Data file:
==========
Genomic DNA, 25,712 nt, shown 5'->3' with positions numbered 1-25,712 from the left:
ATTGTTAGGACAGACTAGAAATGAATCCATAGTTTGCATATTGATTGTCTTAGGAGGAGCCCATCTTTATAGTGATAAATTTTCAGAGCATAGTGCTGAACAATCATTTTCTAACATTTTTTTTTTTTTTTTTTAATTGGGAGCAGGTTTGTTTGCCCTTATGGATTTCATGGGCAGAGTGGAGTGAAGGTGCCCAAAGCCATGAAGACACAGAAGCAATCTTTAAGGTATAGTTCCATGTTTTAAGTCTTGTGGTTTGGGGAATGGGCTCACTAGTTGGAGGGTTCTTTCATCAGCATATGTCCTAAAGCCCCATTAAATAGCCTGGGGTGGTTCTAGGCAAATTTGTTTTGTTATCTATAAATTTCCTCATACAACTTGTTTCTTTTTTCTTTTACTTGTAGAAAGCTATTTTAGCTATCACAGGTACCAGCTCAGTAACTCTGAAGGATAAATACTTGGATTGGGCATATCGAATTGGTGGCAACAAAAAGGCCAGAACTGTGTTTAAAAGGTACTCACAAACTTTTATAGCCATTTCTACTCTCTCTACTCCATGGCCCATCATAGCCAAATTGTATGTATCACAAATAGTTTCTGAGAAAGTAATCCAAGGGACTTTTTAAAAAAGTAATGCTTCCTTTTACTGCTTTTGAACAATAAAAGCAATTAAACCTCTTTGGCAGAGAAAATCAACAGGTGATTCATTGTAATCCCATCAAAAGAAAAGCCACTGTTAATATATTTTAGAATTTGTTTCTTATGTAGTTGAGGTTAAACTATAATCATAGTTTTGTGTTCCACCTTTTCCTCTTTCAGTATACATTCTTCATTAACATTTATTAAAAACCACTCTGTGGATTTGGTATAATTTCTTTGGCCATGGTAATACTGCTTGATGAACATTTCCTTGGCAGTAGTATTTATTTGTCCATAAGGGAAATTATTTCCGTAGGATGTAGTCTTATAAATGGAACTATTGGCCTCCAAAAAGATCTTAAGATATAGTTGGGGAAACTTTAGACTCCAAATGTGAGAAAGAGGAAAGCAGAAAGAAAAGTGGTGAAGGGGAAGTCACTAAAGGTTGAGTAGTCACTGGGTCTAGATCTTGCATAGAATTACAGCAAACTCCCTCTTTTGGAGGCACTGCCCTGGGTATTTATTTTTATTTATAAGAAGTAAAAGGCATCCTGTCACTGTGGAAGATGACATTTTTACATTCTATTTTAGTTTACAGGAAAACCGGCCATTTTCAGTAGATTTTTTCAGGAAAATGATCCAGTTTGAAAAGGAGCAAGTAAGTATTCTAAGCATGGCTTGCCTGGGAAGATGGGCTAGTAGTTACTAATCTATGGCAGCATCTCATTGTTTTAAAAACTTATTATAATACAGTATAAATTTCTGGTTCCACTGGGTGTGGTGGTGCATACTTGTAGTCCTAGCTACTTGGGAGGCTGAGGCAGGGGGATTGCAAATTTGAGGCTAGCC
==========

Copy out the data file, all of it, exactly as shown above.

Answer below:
Genomic DNA, 25,712 nt, shown 5'->3' with positions numbered 1-25,712 from the left:
ATTGTTAGGACAGACTAGAAATGAATCCATAGTTTGCATATTGATTGTCTTAGGAGGAGCCCATCTTTATAGTGATAAATTTTCAGAGCATAGTGCTGAACAATCATTTTCTAACATTTTTTTTTTTTTTTTTTAATTGGGAGCAGGTTTGTTTGCCCTTATGGATTTCATGGGCAGAGTGGAGTGAAGGTGCCCAAAGCCATGAAGACACAGAAGCAATCTTTAAGGTATAGTTCCATGTTTTAAGTCTTGTGGTTTGGGGAATGGGCTCACTAGTTGGAGGGTTCTTTCATCAGCATATGTCCTAAAGCCCCATTAAATAGCCTGGGGTGGTTCTAGGCAAATTTGTTTTGTTATCTATAAATTTCCTCATACAACTTGTTTCTTTTTTCTTTTACTTGTAGAAAGCTATTTTAGCTATCACAGGTACCAGCTCAGTAACTCTGAAGGATAAATACTTGGATTGGGCATATCGAATTGGTGGCAACAAAAAGGCCAGAACTGTGTTTAAAAGGTACTCACAAACTTTTATAGCCATTTCTACTCTCTCTACTCCATGGCCCATCATAGCCAAATTGTATGTATCACAAATAGTTTCTGAGAAAGTAATCCAAGGGACTTTTTAAAAAAGTAATGCTTCCTTTTACTGCTTTTGAACAATAAAAGCAATTAAACCTCTTTGGCAGAGAAAATCAACAGGTGATTCATTGTAATCCCATCAAAAGAAAAGCCACTGTTAATATATTTTAGAATTTGTTTCTTATGTAGTTGAGGTTAAACTATAATCATAGTTTTGTGTTCCACCTTTTCCTCTTTCAGTATACATTCTTCATTAACATTTATTAAAAACCACTCTGTGGATTTGGTATAATTTCTTTGGCCATGGTAATACTGCTTGATGAACATTTCCTTGGCAGTAGTATTTATTTGTCCATAAGGGAAATTATTTCCGTAGGATGTAGTCTTATAAATGGAACTATTGGCCTCCAAAAAGATCTTAAGATATAGTTGGGGAAACTTTAGACTCCAAATGTGAGAAAGAGGAAAGCAGAAAGAAAAGTGGTGAAGGGGAAGTCACTAAAGGTTGAGTAGTCACTGGGTCTAGATCTTGCATAGAATTACAGCAAACTCCCTCTTTTGGAGGCACTGCCCTGGGTATTTATTTTTATTTATAAGAAGTAAAAGGCATCCTGTCACTGTGGAAGATGACATTTTTACATTCTATTTTAGTTTACAGGAAAACCGGCCATTTTCAGTAGATTTTTTCAGGAAAATGATCCAGTTTGAAAAGGAGCAAGTAAGTATTCTAAGCATGGCTTGCCTGGGAAGATGGGCTAGTAGTTACTAATCTATGGCAGCATCTCATTGTTTTAAAAACTTATTATAATACAGTATAAATTTCTGGTTCCACTGGGTGTGGTGGTGCATACTTGTAGTCCTAGCTACTTGGGAGGCTGAGGCAGGGGGATTGCAAATTTGAGGCTAGCC